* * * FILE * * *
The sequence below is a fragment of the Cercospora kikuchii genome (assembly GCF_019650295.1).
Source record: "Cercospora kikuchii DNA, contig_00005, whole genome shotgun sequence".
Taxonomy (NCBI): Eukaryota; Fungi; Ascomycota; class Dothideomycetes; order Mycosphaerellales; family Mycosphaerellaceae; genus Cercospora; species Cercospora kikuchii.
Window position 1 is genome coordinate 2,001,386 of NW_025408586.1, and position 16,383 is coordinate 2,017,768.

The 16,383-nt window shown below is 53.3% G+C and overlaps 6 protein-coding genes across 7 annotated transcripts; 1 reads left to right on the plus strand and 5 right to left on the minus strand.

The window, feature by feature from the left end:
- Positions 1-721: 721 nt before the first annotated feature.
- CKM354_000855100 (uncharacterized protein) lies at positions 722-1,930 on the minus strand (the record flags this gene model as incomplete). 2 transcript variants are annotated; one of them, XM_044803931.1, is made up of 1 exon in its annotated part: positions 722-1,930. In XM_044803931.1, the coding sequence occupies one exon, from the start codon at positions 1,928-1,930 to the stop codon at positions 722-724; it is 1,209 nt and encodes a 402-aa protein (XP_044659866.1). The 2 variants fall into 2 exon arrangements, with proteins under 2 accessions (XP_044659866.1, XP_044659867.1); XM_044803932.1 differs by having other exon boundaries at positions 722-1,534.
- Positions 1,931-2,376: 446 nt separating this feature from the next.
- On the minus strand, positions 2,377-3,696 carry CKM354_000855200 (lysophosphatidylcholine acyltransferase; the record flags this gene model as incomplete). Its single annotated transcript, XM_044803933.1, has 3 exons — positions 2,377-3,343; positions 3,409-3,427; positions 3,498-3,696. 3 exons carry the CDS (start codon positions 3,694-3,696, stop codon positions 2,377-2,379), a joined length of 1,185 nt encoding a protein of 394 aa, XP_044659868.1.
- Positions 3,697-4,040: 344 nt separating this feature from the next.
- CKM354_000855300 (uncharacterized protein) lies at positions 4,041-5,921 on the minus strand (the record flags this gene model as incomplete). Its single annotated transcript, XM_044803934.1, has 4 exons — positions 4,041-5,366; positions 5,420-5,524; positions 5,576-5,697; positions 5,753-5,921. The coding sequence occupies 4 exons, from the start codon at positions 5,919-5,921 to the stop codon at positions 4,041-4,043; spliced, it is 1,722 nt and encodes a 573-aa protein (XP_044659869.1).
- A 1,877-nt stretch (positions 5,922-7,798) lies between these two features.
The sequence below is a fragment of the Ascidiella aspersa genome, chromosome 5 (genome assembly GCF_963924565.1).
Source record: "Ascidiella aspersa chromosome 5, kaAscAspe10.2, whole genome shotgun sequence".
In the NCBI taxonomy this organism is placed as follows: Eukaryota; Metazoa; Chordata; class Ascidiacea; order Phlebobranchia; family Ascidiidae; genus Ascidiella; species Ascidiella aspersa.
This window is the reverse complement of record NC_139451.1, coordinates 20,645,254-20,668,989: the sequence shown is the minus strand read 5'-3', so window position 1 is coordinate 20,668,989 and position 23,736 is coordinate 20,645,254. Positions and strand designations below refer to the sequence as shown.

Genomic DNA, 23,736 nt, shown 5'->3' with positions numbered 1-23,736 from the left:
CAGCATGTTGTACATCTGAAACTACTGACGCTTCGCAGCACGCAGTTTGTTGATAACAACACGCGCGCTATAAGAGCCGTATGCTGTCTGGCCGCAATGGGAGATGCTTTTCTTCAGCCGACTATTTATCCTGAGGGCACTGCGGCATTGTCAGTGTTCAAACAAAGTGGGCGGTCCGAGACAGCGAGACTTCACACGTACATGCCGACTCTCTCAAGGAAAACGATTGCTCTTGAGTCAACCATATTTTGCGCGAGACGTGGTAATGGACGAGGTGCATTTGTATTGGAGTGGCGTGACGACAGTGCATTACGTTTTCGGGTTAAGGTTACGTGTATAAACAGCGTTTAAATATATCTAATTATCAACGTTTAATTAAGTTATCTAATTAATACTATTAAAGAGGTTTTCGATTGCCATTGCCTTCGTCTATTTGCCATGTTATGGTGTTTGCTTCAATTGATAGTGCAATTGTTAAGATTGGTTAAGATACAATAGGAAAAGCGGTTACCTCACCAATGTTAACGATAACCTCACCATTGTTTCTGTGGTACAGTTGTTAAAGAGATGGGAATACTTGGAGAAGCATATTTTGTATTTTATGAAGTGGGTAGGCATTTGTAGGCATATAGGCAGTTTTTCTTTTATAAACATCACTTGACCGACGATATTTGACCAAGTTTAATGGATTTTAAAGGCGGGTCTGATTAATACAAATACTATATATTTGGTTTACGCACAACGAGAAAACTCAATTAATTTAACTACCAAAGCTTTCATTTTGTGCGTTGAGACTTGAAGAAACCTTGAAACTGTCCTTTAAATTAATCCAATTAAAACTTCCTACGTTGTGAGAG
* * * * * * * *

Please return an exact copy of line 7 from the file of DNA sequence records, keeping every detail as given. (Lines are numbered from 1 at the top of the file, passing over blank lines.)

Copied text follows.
- Positions 1-721: 721 nt before the first annotated feature.